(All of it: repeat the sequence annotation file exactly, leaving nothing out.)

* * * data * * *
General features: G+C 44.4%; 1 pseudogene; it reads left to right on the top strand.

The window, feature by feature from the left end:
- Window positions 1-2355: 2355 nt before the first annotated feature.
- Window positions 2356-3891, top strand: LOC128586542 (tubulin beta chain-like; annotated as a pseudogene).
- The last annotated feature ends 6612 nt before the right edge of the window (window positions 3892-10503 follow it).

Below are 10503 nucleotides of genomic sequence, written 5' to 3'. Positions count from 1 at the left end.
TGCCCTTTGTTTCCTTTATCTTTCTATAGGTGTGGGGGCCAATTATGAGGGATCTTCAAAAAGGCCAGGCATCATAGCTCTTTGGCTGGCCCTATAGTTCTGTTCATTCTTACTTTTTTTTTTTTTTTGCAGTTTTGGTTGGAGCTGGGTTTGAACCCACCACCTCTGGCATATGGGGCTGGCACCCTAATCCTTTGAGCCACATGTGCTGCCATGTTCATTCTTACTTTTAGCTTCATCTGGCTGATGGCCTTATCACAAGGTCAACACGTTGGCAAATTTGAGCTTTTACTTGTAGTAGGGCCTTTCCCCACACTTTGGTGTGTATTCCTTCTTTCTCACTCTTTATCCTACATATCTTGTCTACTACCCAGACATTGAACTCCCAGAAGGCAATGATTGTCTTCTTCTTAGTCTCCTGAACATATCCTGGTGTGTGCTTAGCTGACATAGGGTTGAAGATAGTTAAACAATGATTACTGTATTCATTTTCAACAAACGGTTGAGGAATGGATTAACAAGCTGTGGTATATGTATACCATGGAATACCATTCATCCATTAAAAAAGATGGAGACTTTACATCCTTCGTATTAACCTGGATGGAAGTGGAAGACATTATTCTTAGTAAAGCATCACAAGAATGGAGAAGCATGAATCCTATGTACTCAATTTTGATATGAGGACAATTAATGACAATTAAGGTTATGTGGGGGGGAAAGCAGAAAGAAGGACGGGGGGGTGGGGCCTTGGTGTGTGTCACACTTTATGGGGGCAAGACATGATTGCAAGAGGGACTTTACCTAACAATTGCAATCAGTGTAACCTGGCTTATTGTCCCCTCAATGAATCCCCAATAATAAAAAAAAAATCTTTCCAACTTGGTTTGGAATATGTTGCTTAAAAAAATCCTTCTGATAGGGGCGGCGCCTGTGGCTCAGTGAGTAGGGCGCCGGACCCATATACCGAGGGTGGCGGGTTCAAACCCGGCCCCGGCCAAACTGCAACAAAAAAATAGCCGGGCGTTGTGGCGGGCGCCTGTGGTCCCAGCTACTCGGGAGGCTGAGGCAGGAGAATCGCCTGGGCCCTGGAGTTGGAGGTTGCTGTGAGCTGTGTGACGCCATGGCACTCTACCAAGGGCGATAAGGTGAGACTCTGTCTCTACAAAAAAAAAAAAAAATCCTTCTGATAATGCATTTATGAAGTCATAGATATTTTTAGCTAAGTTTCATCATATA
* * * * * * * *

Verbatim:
General features: G+C 44.4%; 1 pseudogene; it reads left to right on the top strand.

The window, feature by feature from the left end:
- Window positions 1-2355: 2355 nt before the first annotated feature.
- Window positions 2356-3891, top strand: LOC128586542 (tubulin beta chain-like; annotated as a pseudogene).
- The last annotated feature ends 6612 nt before the right edge of the window (window positions 3892-10503 follow it).

Below are 10503 nucleotides of genomic sequence, written 5' to 3'. Positions count from 1 at the left end.
TGCCCTTTGTTTCCTTTATCTTTCTATAGGTGTGGGGGCCAATTATGAGGGATCTTCAAAAAGGCCAGGCATCATAGCTCTTTGGCTGGCCCTATAGTTCTGTTCATTCTTACTTTTTTTTTTTTTTTGCAGTTTTGGTTGGAGCTGGGTTTGAACCCACCACCTCTGGCATATGGGGCTGGCACCCTAATCCTTTGAGCCACATGTGCTGCCATGTTCATTCTTACTTTTAGCTTCATCTGGCTGATGGCCTTATCACAAGGTCAACACGTTGGCAAATTTGAGCTTTTACTTGTAGTAGGGCCTTTCCCCACACTTTGGTGTGTATTCCTTCTTTCTCACTCTTTATCCTACATATCTTGTCTACTACCCAGACATTGAACTCCCAGAAGGCAATGATTGTCTTCTTCTTAGTCTCCTGAACATATCCTGGTGTGTGCTTAGCTGACATAGGGTTGAAGATAGTTAAACAATGATTACTGTATTCATTTTCAACAAACGGTTGAGGAATGGATTAACAAGCTGTGGTATATGTATACCATGGAATACCATTCATCCATTAAAAAAGATGGAGACTTTACATCCTTCGTATTAACCTGGATGGAAGTGGAAGACATTATTCTTAGTAAAGCATCACAAGAATGGAGAAGCATGAATCCTATGTACTCAATTTTGATATGAGGACAATTAATGACAATTAAGGTTATGTGGGGGGGAAAGCAGAAAGAAGGACGGGGGGGTGGGGCCTTGGTGTGTGTCACACTTTATGGGGGCAAGACATGATTGCAAGAGGGACTTTACCTAACAATTGCAATCAGTGTAACCTGGCTTATTGTCCCCTCAATGAATCCCCAATAATAAAAAAAAAATCTTTCCAACTTGGTTTGGAATATGTTGCTTAAAAAAATCCTTCTGATAGGGGCGGCGCCTGTGGCTCAGTGAGTAGGGCGCCGGACCCATATACCGAGGGTGGCGGGTTCAAACCCGGCCCCGGCCAAACTGCAACAAAAAAATAGCCGGGCGTTGTGGCGGGCGCCTGTGGTCCCAGCTACTCGGGAGGCTGAGGCAGGAGAATCGCCTGGGCCCTGGAGTTGGAGGTTGCTGTGAGCTGTGTGACGCCATGGCACTCTACCAAGGGCGATAAGGTGAGACTCTGTCTCTACAAAAAAAAAAAAAAATCCTTCTGATAATGCATTTATGAAGTCATAGATATTTTTAGCTAAGTTTCATCATATA